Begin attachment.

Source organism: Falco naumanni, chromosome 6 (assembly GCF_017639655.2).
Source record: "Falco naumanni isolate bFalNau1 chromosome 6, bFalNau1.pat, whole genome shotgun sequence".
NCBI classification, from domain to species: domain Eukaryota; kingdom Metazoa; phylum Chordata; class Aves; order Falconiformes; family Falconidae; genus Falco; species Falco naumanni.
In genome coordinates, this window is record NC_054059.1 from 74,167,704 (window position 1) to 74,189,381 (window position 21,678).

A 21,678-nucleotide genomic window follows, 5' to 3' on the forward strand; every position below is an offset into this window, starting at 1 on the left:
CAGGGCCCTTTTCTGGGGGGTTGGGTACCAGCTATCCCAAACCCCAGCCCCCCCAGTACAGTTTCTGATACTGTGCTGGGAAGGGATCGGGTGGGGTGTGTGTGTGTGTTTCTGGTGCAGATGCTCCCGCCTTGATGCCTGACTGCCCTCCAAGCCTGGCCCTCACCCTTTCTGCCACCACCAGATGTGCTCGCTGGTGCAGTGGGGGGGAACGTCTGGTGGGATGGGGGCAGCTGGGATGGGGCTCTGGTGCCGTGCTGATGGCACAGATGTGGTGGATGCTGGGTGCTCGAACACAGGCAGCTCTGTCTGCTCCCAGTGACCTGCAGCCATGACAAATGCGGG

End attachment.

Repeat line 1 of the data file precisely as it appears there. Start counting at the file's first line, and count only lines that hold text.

Source organism: Falco naumanni, chromosome 6 (assembly GCF_017639655.2).